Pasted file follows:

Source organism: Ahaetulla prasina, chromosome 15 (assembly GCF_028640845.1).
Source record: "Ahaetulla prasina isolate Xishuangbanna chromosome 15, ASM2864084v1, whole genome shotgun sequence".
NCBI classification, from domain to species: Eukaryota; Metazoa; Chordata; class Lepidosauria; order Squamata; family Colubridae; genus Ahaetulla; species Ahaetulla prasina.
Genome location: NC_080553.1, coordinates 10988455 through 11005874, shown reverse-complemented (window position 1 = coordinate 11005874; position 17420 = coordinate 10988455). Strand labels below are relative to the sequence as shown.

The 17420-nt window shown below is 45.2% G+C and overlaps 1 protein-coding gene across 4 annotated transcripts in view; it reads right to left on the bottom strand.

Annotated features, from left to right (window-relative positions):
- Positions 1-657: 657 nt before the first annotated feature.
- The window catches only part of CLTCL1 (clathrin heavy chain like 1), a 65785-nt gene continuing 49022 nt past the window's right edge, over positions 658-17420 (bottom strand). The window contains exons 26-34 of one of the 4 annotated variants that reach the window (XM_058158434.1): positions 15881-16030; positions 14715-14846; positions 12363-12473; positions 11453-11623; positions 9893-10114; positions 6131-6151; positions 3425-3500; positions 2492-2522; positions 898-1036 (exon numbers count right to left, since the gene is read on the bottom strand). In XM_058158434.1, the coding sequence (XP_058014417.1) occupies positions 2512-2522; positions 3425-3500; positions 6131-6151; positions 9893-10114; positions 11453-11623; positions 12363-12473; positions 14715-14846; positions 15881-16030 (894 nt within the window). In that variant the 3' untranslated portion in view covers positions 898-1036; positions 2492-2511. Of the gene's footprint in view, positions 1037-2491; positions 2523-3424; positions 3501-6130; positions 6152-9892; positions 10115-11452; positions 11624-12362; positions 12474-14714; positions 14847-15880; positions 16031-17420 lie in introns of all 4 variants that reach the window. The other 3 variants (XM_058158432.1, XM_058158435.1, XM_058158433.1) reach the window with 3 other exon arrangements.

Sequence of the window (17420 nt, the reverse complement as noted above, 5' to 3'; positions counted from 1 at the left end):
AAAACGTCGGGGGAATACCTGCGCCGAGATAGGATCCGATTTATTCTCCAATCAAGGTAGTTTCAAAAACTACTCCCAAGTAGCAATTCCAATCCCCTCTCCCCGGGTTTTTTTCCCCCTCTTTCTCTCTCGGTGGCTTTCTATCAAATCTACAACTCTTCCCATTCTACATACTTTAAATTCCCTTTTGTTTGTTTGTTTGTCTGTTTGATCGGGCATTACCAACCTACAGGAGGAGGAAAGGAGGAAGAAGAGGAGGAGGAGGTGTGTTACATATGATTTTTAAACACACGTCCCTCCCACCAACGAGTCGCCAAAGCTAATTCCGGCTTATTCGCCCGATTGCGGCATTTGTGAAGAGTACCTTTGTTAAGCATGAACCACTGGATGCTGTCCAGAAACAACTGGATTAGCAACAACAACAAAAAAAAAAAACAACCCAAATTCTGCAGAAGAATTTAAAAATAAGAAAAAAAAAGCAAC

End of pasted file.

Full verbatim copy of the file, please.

Source organism: Ahaetulla prasina, chromosome 15 (assembly GCF_028640845.1).
Source record: "Ahaetulla prasina isolate Xishuangbanna chromosome 15, ASM2864084v1, whole genome shotgun sequence".
NCBI classification, from domain to species: Eukaryota; Metazoa; Chordata; class Lepidosauria; order Squamata; family Colubridae; genus Ahaetulla; species Ahaetulla prasina.
Genome location: NC_080553.1, coordinates 10988455 through 11005874, shown reverse-complemented (window position 1 = coordinate 11005874; position 17420 = coordinate 10988455). Strand labels below are relative to the sequence as shown.

The 17420-nt window shown below is 45.2% G+C and overlaps 1 protein-coding gene across 4 annotated transcripts in view; it reads right to left on the bottom strand.

Annotated features, from left to right (window-relative positions):
- Positions 1-657: 657 nt before the first annotated feature.
- The window catches only part of CLTCL1 (clathrin heavy chain like 1), a 65785-nt gene continuing 49022 nt past the window's right edge, over positions 658-17420 (bottom strand). The window contains exons 26-34 of one of the 4 annotated variants that reach the window (XM_058158434.1): positions 15881-16030; positions 14715-14846; positions 12363-12473; positions 11453-11623; positions 9893-10114; positions 6131-6151; positions 3425-3500; positions 2492-2522; positions 898-1036 (exon numbers count right to left, since the gene is read on the bottom strand). In XM_058158434.1, the coding sequence (XP_058014417.1) occupies positions 2512-2522; positions 3425-3500; positions 6131-6151; positions 9893-10114; positions 11453-11623; positions 12363-12473; positions 14715-14846; positions 15881-16030 (894 nt within the window). In that variant the 3' untranslated portion in view covers positions 898-1036; positions 2492-2511. Of the gene's footprint in view, positions 1037-2491; positions 2523-3424; positions 3501-6130; positions 6152-9892; positions 10115-11452; positions 11624-12362; positions 12474-14714; positions 14847-15880; positions 16031-17420 lie in introns of all 4 variants that reach the window. The other 3 variants (XM_058158432.1, XM_058158435.1, XM_058158433.1) reach the window with 3 other exon arrangements.

Sequence of the window (17420 nt, the reverse complement as noted above, 5' to 3'; positions counted from 1 at the left end):
AAAACGTCGGGGGAATACCTGCGCCGAGATAGGATCCGATTTATTCTCCAATCAAGGTAGTTTCAAAAACTACTCCCAAGTAGCAATTCCAATCCCCTCTCCCCGGGTTTTTTTCCCCCTCTTTCTCTCTCGGTGGCTTTCTATCAAATCTACAACTCTTCCCATTCTACATACTTTAAATTCCCTTTTGTTTGTTTGTTTGTCTGTTTGATCGGGCATTACCAACCTACAGGAGGAGGAAAGGAGGAAGAAGAGGAGGAGGAGGTGTGTTACATATGATTTTTAAACACACGTCCCTCCCACCAACGAGTCGCCAAAGCTAATTCCGGCTTATTCGCCCGATTGCGGCATTTGTGAAGAGTACCTTTGTTAAGCATGAACCACTGGATGCTGTCCAGAAACAACTGGATTAGCAACAACAACAAAAAAAAAAAACAACCCAAATTCTGCAGAAGAATTTAAAAATAAGAAAAAAAAAGCAAC